To the south, Hill pushed more brigades into action at Ellerson's Mill. To reach the stream, the Confederates had to cross a broad plateau while Federal artillery across the creek hammered away at them. A Virginia battery boldly came forward and was smashed, losing 42 of 92 men and many horses. Brigadier General Dorsey Pender's brigade strode toward the mill and felt the sting of more than a dozen Federal cannon and supporting infantry. Pender's assault, like those before it, failed to dent the Federal line. After 6 P.M., Lee found Brigadier General Roswell Ripley's Brigade in Mechanicsville and, believing the Federals were vulnerable near Ellerson's Mill, ordered Ripley to attack. The slaughter was horrible as the Pennsylvanians, secure behind their breastworks, loaded and fired at the open targets as rapidly as they could. Ripley's men fell as hay before a scythe. His 44th Georgia alone lost 324 men—60 percent of the regiment's strength.

SOME OF THE HOTTEST FIGHTING AT BEAVER DAM CREEK CENTERED AROUND ELLERSON'S MILL WHERE MASSED FEDERAL ARTILLERY AND ENTRENCHED UNION INFANTRY REPULSED REPEATED CONFEDERATE CHARGES. (NA)

FIRING FROM BEHIND WELL-PREPARED EARTHWORKS, MCCLELLAN'S MEN DESTROYED CONFEDERATE ATTACKERS AT BEAVER DAM CREEK WITH RIFLED WEAPONS THAT HAD A RANGE OF 500 YARDS. (BL)

Darkness closed upon the scene of suffering, ending the combat and initiating a night of torment for the hundreds of wounded men lying in the swamp. This first battle of Lee's career with the Army of Northern Virginia was a stinging defeat, costing him 1,500 men, about 10 percent of his force engaged, in exchange for fewer than 400 Federals.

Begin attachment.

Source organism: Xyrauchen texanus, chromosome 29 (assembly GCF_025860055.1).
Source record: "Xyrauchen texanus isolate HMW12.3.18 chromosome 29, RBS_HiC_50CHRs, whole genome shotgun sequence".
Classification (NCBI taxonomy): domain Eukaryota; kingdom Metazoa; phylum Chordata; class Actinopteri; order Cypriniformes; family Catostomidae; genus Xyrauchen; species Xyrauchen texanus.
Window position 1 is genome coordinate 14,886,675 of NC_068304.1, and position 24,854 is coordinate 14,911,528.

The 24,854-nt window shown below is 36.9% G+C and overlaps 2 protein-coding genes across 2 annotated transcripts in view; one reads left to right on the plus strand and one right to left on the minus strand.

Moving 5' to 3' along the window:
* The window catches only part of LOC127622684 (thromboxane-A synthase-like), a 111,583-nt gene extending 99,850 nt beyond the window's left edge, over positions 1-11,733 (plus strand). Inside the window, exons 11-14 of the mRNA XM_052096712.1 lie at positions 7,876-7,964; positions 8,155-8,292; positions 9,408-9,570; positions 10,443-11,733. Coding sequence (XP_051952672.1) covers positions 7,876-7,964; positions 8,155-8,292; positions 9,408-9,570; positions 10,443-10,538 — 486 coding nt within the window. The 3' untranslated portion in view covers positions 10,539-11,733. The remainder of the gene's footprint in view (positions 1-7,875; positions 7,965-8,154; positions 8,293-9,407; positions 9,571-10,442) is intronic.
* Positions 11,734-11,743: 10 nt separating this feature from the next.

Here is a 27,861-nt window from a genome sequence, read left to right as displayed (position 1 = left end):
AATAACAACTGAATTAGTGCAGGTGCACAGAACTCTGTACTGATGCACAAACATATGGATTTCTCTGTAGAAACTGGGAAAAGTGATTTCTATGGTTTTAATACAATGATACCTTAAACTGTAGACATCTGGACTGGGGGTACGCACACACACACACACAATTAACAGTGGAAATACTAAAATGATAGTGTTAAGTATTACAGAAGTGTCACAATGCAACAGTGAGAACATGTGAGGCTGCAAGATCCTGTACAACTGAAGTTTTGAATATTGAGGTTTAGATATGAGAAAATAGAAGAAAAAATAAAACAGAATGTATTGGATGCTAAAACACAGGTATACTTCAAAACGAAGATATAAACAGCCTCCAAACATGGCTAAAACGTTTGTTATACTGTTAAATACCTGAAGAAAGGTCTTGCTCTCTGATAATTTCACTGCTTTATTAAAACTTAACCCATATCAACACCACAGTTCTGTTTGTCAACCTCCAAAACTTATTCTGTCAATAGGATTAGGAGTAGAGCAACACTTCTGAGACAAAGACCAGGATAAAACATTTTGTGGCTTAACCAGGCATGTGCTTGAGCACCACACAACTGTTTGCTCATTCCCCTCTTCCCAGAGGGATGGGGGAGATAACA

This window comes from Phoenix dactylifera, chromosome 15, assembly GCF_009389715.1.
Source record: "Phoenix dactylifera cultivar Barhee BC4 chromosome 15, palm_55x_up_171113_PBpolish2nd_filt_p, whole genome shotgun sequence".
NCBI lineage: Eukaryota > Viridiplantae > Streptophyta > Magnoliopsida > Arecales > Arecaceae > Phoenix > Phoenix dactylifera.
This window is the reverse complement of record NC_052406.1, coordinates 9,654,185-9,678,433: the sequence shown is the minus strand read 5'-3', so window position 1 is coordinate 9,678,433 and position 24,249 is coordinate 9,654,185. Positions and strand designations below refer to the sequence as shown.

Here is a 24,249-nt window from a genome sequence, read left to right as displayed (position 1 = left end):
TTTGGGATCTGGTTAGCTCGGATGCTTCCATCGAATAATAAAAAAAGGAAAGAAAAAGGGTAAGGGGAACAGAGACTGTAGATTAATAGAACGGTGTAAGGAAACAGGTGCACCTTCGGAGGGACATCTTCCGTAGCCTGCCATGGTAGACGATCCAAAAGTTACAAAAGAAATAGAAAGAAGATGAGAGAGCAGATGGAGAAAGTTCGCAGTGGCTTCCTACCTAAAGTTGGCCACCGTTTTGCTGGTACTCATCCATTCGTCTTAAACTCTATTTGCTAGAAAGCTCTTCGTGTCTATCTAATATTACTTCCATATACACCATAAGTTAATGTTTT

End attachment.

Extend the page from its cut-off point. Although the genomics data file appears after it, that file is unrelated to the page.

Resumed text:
Despite the setbacks, delays, and bloody sacrifices of the day, Lee's plan was working, albeit too slowly and not exactly as had been intended. Jackson had reached his assigned place at Pole Green Church late in the day. He was then on the Federal flank above the headwaters of Beaver Dam Creek, just where Lee wished him to be. Although Hill was at the same moment making no progress in forcing the Federals from their works, the Northerners' position was, thanks to Jackson, already untenable, though Fitz John Porter did not yet know it.

The Federals could not long remain at Beaver Dam Creek with Jackson on their flank, and as soon as McClellan confirmed Jackson's presence that night, he ordered Porter to withdraw. McCall's men were angry that they had to abandon the positions they had successfully defended and even angrier that McClellan's order came to them just before dawn and they had to leave so hastily that they could not prepare an adequate rear guard. The Confederates advanced promptly in the morning and captured scores of McCall's men attempting to cover the retreat of Porter's corps.